MARY LOU WILLIAMS
Mary Lou Williams was a world-renowned jazz musician and composer. She was born in Atlanta, Georgia, on May 8, 1910, and grew up in Pittsburgh, Pennsylvania. As a child, she began playing the piano and soon developed a passion for jazz. She made her professional debut at the age of 16, when she played with the likes of Duke Ellington and Benny Goodman. She went on to have a hugely successful career, composing and performing with some of the biggest names in jazz.
She also wrote film scores and worked as a musical director for several Broadway shows. As a prolific composer and arranger, penning over three hundred songs during her career. Many of her compositions were inspired by her Christian faith, which she converted to in the late 1940s. She also wrote pieces that addressed social issues, such as racism and sexism. In addition to her musical accomplishments such as winning a Grammy Award in 1965, Williams was also known for her strong commitment to civil rights and social justice.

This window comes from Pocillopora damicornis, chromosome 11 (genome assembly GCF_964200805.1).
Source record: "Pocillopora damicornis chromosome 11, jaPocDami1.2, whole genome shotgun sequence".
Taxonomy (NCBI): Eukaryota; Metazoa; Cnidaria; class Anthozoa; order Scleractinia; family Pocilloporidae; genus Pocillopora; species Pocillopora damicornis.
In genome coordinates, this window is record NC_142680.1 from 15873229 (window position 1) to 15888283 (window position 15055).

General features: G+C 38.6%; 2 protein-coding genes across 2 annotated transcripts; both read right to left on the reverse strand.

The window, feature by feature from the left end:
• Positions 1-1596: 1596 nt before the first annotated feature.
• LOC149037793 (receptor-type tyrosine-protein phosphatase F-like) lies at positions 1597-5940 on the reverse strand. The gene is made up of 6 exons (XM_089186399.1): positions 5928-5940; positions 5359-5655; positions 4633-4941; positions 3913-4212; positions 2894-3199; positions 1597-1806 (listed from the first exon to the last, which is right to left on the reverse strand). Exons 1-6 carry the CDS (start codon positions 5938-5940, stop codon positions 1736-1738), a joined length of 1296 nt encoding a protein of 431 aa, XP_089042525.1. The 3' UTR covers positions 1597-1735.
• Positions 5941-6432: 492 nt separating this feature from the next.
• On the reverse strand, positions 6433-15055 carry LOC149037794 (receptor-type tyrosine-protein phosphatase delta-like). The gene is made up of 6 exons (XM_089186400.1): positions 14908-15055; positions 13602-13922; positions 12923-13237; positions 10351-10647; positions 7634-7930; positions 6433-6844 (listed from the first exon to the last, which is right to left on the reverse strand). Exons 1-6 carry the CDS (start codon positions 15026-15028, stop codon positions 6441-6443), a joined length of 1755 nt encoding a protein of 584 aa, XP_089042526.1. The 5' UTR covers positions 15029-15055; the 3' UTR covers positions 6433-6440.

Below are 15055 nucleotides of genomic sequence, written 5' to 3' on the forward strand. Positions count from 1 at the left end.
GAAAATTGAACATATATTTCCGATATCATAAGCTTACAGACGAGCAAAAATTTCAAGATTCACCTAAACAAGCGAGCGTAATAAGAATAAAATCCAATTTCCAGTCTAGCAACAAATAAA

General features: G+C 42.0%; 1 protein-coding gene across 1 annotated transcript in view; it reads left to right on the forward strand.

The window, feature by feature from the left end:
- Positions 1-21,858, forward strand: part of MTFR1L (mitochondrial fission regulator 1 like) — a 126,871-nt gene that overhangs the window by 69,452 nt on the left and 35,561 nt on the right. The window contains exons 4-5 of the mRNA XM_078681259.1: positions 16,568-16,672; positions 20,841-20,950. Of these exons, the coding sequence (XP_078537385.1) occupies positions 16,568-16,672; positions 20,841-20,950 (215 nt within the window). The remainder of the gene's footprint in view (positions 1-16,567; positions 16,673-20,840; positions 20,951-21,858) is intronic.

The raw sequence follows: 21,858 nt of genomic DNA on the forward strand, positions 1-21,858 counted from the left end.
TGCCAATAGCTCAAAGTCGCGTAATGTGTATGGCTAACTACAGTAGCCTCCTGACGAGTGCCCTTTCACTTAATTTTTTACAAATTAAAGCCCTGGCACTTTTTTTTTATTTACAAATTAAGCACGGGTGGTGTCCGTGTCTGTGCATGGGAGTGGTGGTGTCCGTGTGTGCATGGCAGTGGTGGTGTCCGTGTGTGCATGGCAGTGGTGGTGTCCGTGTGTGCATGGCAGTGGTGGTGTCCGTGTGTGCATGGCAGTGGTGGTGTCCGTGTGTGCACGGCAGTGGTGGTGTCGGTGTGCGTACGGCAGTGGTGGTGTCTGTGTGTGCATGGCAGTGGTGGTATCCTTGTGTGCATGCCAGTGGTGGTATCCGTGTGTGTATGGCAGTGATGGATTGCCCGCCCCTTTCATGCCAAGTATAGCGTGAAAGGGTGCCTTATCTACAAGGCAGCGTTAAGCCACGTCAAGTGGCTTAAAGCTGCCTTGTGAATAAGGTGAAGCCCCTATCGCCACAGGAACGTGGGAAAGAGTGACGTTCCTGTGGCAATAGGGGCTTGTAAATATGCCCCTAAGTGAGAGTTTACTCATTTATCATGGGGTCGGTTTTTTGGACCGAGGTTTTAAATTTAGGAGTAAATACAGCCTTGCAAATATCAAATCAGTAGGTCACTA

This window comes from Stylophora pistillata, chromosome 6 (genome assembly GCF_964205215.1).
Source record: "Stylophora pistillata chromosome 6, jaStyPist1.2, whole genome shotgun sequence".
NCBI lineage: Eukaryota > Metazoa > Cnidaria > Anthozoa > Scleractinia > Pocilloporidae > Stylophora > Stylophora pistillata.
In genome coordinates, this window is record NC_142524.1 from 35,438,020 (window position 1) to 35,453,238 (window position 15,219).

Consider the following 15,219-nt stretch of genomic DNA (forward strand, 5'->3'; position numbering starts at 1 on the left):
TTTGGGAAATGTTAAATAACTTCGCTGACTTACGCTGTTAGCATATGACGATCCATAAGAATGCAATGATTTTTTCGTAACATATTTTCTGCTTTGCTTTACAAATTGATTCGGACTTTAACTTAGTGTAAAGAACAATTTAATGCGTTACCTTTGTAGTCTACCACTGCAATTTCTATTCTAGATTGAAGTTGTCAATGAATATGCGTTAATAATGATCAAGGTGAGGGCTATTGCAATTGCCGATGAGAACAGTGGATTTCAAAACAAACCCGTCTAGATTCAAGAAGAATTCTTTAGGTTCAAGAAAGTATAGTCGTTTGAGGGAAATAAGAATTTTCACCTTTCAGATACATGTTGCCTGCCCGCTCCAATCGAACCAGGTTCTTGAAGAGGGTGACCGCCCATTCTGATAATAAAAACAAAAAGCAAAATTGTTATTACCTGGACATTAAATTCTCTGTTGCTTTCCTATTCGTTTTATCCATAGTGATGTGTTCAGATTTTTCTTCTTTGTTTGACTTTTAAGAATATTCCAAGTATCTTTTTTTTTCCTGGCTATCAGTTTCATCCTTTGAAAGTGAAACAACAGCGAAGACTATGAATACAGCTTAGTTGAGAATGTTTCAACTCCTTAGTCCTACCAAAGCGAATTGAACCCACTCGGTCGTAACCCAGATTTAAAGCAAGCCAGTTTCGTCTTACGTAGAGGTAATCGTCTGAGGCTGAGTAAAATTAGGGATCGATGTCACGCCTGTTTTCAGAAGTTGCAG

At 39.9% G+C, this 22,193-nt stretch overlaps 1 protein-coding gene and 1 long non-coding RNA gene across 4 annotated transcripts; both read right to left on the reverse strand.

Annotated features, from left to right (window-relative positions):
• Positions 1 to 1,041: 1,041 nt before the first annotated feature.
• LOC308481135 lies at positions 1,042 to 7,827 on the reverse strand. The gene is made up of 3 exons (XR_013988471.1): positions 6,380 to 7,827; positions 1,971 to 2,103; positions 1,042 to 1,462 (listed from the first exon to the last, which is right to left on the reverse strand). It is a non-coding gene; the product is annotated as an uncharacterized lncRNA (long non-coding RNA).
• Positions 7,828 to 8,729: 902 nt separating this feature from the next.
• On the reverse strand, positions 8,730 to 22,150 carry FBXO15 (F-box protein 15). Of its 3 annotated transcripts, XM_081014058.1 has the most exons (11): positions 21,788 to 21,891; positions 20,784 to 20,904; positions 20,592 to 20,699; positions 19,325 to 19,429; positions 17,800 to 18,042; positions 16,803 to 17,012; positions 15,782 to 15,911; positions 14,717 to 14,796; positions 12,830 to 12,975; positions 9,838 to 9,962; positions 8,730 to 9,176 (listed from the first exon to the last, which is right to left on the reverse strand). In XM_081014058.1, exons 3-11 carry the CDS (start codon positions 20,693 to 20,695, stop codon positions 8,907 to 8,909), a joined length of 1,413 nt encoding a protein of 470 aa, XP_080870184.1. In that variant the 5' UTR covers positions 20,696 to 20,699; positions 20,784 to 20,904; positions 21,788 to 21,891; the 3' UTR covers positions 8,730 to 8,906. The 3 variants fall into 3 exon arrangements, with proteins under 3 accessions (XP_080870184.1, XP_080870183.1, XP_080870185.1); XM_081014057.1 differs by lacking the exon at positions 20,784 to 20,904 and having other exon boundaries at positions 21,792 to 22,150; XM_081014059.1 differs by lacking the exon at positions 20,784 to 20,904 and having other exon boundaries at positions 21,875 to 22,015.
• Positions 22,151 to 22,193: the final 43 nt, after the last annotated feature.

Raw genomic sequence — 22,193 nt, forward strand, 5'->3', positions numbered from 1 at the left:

In the 1960s, Mary Lou Williams toured with her own trio band across Europe and the United States. She also taught music at Duke University and the University of Pittsburgh. In the 1970s, she became the first woman to have a composition performed by the Carnegie Hall Jazz Band. She continued to perform and compose until her death on September 1, 1981. Her legacy continues to live on through her music, her innovative style and compositions influenced countless musicians, both during her lifetime and after her death. She continues to be celebrated as one of the most important figures in jazz history.